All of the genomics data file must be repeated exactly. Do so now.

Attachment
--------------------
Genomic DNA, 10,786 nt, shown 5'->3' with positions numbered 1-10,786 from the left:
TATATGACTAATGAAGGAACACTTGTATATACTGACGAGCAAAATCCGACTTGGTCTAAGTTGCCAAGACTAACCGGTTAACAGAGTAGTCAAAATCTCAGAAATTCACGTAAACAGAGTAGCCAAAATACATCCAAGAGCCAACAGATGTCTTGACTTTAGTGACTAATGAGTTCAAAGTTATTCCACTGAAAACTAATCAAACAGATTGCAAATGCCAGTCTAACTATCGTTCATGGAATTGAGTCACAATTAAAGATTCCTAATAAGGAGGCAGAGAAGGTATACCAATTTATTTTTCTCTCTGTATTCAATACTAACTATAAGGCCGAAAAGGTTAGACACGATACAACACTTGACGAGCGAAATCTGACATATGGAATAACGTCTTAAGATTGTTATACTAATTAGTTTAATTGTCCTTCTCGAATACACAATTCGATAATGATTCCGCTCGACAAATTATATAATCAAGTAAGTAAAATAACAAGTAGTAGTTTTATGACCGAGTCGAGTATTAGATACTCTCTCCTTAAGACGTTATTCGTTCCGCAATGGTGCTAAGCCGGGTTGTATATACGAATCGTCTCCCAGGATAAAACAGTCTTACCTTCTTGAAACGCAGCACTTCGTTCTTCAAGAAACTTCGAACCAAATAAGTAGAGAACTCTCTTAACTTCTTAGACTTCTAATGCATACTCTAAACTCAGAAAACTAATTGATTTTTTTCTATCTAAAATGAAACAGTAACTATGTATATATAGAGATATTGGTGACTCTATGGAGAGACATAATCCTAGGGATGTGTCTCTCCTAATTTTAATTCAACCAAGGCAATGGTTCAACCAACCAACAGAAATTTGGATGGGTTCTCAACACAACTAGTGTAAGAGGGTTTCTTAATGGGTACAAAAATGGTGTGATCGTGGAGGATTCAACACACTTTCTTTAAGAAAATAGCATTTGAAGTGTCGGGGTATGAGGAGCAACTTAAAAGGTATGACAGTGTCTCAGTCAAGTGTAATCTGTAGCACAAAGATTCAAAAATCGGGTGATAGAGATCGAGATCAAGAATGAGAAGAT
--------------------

Genomic DNA, 10,786 nt, shown 5'->3' with positions numbered 1-10,786 from the left:
TATATGACTAATGAAGGAACACTTGTATATACTGACGAGCAAAATCCGACTTGGTCTAAGTTGCCAAGACTAACCGGTTAACAGAGTAGTCAAAATCTCAGAAATTCACGTAAACAGAGTAGCCAAAATACATCCAAGAGCCAACAGATGTCTTGACTTTAGTGACTAATGAGTTCAAAGTTATTCCACTGAAAACTAATCAAACAGATTGCAAATGCCAGTCTAACTATCGTTCATGGAATTGAGTCACAATTAAAGATTCCTAATAAGGAGGCAGAGAAGGTATACCAATTTATTTTTCTCTCTGTATTCAATACTAACTATAAGGCCGAAAAGGTTAGACACGATACAACACTTGACGAGCGAAATCTGACATATGGAATAACGTCTTAAGATTGTTATACTAATTAGTTTAATTGTCCTTCTCGAATACACAATTCGATAATGATTCCGCTCGACAAATTATATAATCAAGTAAGTAAAATAACAAGTAGTAGTTTTATGACCGAGTCGAGTATTAGATACTCTCTCCTTAAGACGTTATTCGTTCCGCAATGGTGCTAAGCCGGGTTGTATATACGAATCGTCTCCCAGGATAAAACAGTCTTACCTTCTTGAAACGCAGCACTTCGTTCTTCAAGAAACTTCGAACCAAATAAGTAGAGAACTCTCTTAACTTCTTAGACTTCTAATGCATACTCTAAACTCAGAAAACTAATTGATTTTTTTCTATCTAAAATGAAACAGTAACTATGTATATATAGAGATATTGGTGACTCTATGGAGAGACATAATCCTAGGGATGTGTCTCTCCTAATTTTAATTCAACCAAGGCAATGGTTCAACCAACCAACAGAAATTTGGATGGGTTCTCAACACAACTAGTGTAAGAGGGTTTCTTAATGGGTACAAAAATGGTGTGATCGTGGAGGATTCAACACACTTTCTTTAAGAAAATAGCATTTGAAGTGTCGGGGTATGAGGAGCAACTTAAAAGGTATGACAGTGTCTCAGTCAAGTGTAATCTGTAGCACAAAGATTCAAAAATCGGGTGATAGAGATCGAGATCAAGAATGAGAAGAT